Skip to main content

Verified by Psychology Today

Where Does 'Unhealthy Perfectionism' Come From?

Parenting styles can cause people to develop perfectionistic personalities.

Key points

  • Unhealthy levels of perfectionism pass from parent to child.
  • Perfectionism derives from different factors including genetics, temperament, and one's relationships.
  • Perfectionism, in most cases, does more psychological harm than good.
Afif Kusuma / Unsplash
Source: Afif Kusuma / Unsplash

A new study published in the Journal of Research in Personality explains how unhealthy levels of perfectionism pass from parent to child.

Long-time collaborators and lead authors of the research, Martin M. Smith and Simon Sherry from the University of British Columbia and the University of Dalhousie, respectively, landed on the topic of perfectionism and parenthood after conducting multiple prior studies suggesting that perfectionism, in most cases, does more psychological harm than good.

“In my practice as a clinical psychologist, I see young adults pushed and criticized by demanding parents to the point of making those young adults mentally ill,” says Sherry. “In fact, a family environment characterized by parental criticism and demands is an incubator for perfectionism and illness in children.”

According to the authors, perfectionism can be thought of as having three distinct aspects:

  • Self-oriented perfectionism, or the tendency to demand perfection of the self
  • Other-oriented perfectionism, or the tendency to demand perfection from other people
  • Socially prescribed perfectionism, or the tendency to believe that other people demand you to be perfect

“Our findings revealed that people who reported having parents who had relentlessly encouraged them to do better and set their standards higher were more likely to be higher on self-oriented, other-oriented, and socially prescribed perfectionism,” explains Smith.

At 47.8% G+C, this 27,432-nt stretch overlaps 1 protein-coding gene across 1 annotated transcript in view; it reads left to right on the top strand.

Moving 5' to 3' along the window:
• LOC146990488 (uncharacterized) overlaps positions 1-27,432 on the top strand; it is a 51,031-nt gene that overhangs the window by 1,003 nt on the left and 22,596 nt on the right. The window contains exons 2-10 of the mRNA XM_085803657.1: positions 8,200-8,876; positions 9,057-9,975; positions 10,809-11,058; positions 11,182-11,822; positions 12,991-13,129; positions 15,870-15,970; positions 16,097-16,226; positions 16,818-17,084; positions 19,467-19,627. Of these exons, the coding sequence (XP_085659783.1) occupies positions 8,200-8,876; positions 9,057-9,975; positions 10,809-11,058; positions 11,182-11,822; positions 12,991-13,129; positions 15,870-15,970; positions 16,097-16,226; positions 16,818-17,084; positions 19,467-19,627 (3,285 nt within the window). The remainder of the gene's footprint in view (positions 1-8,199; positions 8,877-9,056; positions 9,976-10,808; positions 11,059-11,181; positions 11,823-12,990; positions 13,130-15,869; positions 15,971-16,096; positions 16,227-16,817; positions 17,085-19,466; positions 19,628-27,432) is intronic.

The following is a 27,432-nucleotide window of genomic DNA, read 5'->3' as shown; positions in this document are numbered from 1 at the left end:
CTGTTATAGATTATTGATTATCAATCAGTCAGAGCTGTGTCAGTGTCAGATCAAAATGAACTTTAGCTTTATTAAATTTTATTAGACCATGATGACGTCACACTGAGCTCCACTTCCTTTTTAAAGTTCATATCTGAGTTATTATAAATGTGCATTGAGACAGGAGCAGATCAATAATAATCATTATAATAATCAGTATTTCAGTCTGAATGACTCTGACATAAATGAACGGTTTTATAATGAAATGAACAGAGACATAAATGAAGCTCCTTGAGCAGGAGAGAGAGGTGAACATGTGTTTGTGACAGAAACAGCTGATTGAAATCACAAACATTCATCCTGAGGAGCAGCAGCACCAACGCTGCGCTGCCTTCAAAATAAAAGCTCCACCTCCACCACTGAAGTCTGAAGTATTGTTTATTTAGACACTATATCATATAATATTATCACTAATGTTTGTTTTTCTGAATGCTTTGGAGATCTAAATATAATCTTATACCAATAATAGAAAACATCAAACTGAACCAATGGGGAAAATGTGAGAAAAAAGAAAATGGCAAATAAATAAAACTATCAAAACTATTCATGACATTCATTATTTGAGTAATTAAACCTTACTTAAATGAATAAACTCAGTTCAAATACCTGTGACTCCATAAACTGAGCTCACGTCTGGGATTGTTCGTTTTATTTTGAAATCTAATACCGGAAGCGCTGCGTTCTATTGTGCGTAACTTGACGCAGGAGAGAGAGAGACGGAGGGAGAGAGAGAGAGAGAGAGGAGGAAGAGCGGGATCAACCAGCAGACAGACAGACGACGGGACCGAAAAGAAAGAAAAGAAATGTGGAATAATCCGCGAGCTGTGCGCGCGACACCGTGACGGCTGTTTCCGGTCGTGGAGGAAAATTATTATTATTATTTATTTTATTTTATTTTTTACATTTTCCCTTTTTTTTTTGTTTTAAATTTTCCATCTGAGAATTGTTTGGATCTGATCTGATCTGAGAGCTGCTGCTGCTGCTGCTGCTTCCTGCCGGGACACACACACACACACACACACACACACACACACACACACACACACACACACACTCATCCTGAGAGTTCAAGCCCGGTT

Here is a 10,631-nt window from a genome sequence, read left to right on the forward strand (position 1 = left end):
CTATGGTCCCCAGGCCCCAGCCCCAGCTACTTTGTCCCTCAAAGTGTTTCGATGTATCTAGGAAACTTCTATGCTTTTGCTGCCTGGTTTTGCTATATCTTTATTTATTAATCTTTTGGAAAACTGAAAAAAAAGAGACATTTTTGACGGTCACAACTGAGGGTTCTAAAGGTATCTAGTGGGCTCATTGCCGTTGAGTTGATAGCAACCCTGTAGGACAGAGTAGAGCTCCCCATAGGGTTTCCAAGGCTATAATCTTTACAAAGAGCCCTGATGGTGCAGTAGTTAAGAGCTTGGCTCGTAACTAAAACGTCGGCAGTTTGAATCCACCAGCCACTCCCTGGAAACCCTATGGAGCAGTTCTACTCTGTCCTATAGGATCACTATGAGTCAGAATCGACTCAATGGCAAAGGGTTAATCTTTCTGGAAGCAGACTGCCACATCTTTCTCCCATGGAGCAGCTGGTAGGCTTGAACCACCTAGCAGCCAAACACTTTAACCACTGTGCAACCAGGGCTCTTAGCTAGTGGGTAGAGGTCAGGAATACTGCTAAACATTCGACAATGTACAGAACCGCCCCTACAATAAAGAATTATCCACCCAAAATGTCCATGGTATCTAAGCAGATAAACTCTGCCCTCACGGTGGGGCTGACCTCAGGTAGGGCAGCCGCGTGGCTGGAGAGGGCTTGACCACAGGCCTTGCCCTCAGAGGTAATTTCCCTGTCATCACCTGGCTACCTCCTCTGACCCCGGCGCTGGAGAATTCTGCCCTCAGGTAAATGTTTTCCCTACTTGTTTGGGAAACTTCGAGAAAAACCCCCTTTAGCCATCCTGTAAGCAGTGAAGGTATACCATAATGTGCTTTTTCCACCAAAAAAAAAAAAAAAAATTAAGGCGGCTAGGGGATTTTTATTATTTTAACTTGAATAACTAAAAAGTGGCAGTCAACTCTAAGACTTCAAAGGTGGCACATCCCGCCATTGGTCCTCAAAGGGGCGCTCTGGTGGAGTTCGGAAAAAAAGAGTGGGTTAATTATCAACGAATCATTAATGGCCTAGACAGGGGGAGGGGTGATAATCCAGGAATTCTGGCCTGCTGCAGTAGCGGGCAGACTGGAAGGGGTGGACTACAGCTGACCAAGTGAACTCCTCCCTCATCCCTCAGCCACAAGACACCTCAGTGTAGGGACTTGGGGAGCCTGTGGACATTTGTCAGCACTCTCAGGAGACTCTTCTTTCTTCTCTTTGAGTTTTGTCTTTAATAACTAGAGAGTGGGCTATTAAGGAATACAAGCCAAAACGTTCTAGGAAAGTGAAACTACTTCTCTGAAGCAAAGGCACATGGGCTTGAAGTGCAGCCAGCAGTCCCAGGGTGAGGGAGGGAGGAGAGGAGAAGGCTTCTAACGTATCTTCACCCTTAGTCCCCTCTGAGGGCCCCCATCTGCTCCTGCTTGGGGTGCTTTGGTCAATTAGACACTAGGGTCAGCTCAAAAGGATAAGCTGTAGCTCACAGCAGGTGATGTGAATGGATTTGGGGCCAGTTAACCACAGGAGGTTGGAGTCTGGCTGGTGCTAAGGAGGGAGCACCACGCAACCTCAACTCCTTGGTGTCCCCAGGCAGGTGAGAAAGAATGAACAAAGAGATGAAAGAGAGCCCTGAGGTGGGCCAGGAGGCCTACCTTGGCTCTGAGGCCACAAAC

The researchers found that parental criticism — which is a critical and punitive parenting style where children never do well enough and parents react negatively to their children's mistakes — pushes children toward higher levels of socially prescribed perfectionism while parental expectations — which describes parents’ lofty and unrealistic standards for their children — generally pushes children toward higher levels of self-oriented, other-oriented, and socially prescribed perfectionism.

“We found that demanding, hyper-critical parents raise perfectionistic kids,” says Sherry. “In particular, hyper-critical, demanding, and controlling parents raise self-critical, demanding, and perfectionistic kids who feel other people are disappointed in them.”

Perfectionism, according to the researchers, derives from a myriad of different factors. Biological factors include genetics and temperament. One’s relationships with family, friends, teachers, and other socialization agents also matter. There are also societal and cultural pressures for perfection. And, to make things even more complicated, the authors note that all of these levels impact each other.

“It takes a village to raise a perfectionist,” says Sherry. “Parents, siblings, peers, culture (e.g., social and mass media), workplaces, schools, and neighborhoods all play a role in developing a perfectionist along with genetics.”

The authors offer the following advice for parents who might be inadvertently pushing their children towards perfection:

  • Try to communicate to your child that you value them not only based on what they do but who they are
  • Strive to be less controlling, critical, and overprotective of children
  • Teach children to tolerate and learn from their mistakes
  • Finally, emphasize hard work and discipline over the pursuit of perfection

References

Smith, Martin M. & Sherry, Simon (Interview). Did you learn toxic perfectionism from your parents? Therapytips.org, March 8, 2022.

advertisement